Predictive analytics ‘to be vital’ to energy sector

The adoption of big data analytics technologies will be one of the key trends that is set to be seen in the energy and utilities industry in the coming year.

This is according to Gartner, which identified ten key developments that businesses operating in the sector will need to get on board with in order to be successful in 2013. These will be needed to address the numerous challenges facing such organizations, which include evolving consumer expectations, environmental sensitivities and changing policymaker attitudes.

Kristian Steenstrup, vice-president and fellow at Gartner, noted that the energy and utilities market was once considered a conservative and slow-moving sector, but this is changing as innovation becomes a central part of firms' operations.

Mr Steenstrup said: “Public and private utilities are looking at how technology can reduce cost, drive efficiencies and enhance competitive advantage.”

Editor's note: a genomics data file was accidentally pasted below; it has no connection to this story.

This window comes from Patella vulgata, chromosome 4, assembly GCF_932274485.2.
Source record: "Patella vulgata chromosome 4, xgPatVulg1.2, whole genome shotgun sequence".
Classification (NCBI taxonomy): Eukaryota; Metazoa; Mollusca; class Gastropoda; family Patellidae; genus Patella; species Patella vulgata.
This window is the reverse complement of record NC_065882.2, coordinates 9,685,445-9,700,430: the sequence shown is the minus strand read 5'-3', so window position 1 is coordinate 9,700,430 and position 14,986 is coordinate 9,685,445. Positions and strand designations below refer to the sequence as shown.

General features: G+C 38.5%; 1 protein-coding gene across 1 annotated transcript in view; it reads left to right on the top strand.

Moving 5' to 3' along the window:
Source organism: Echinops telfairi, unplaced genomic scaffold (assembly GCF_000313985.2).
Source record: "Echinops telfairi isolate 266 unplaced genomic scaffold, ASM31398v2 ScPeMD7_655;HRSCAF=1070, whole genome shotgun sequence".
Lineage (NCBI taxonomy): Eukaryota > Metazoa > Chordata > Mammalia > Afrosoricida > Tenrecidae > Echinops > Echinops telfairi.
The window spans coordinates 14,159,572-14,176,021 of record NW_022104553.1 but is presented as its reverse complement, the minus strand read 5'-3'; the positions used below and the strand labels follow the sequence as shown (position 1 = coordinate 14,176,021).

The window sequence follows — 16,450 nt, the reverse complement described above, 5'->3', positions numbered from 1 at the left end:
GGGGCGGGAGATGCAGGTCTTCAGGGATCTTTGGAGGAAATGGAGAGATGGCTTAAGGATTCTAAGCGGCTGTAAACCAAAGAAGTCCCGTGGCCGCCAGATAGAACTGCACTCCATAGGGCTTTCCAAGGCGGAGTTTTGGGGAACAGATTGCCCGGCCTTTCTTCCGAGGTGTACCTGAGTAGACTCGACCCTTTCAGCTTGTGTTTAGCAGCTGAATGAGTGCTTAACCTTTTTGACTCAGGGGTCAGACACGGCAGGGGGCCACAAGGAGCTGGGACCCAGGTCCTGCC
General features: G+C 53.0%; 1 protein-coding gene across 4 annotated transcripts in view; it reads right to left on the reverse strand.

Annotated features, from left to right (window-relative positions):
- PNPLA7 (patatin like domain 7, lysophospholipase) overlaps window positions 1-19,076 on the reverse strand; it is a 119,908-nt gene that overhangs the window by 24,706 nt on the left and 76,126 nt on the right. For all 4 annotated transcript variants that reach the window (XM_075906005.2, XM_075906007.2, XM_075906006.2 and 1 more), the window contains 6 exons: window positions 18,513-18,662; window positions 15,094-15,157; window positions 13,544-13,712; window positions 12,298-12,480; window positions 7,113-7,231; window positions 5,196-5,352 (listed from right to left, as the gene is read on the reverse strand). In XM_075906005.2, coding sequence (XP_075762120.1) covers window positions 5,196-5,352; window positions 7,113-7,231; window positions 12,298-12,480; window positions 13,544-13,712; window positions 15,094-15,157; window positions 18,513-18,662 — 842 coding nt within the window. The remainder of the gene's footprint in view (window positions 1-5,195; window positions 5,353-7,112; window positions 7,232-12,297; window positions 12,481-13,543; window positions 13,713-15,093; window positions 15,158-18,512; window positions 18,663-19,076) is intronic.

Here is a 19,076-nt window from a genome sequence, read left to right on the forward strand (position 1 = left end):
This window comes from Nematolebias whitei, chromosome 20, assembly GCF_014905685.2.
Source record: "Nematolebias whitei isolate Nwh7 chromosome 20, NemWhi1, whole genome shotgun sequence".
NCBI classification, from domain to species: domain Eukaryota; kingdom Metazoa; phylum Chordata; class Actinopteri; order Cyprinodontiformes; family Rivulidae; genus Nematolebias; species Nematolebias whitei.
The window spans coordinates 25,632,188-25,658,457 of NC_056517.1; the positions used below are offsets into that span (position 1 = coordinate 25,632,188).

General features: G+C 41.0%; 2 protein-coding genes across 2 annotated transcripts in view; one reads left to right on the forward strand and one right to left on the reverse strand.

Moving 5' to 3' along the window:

Among the tools identified by Gartner as playing a key role in this will be big data analytics. The organization said that as smart grid solutions increase the amount of information gathered by utility companies by several orders of magnitude, having the right tools to make the most of this will be essential.

Gartner said: “In addition to significantly impacting data volume, smart grid initiatives will produce a different variety of data, such as temporal, spatial, transactional, streaming, structured and unstructured.”

The firm also noted predictive analytics will have a major role to play in the coming years. Applications in the energy and utilities sector for this technology will include understanding future failure patterns or equipment or estimating likely load for certain customer groups or regions. Stronger insight into these factors will enable firms to better allocate their investments into the right areas in order to maximize their returns.

Other technologies highlighted by Gartner as important for this industry in 2013 and beyond included cloud computing, with software-as-a-service tools beginning to emerge in areas such as smart metering and big data. It was noted that although energy firms currently trail other sectors in adoption on this technology, they are beginning to look more closely at it as concerns over security and reliability fade.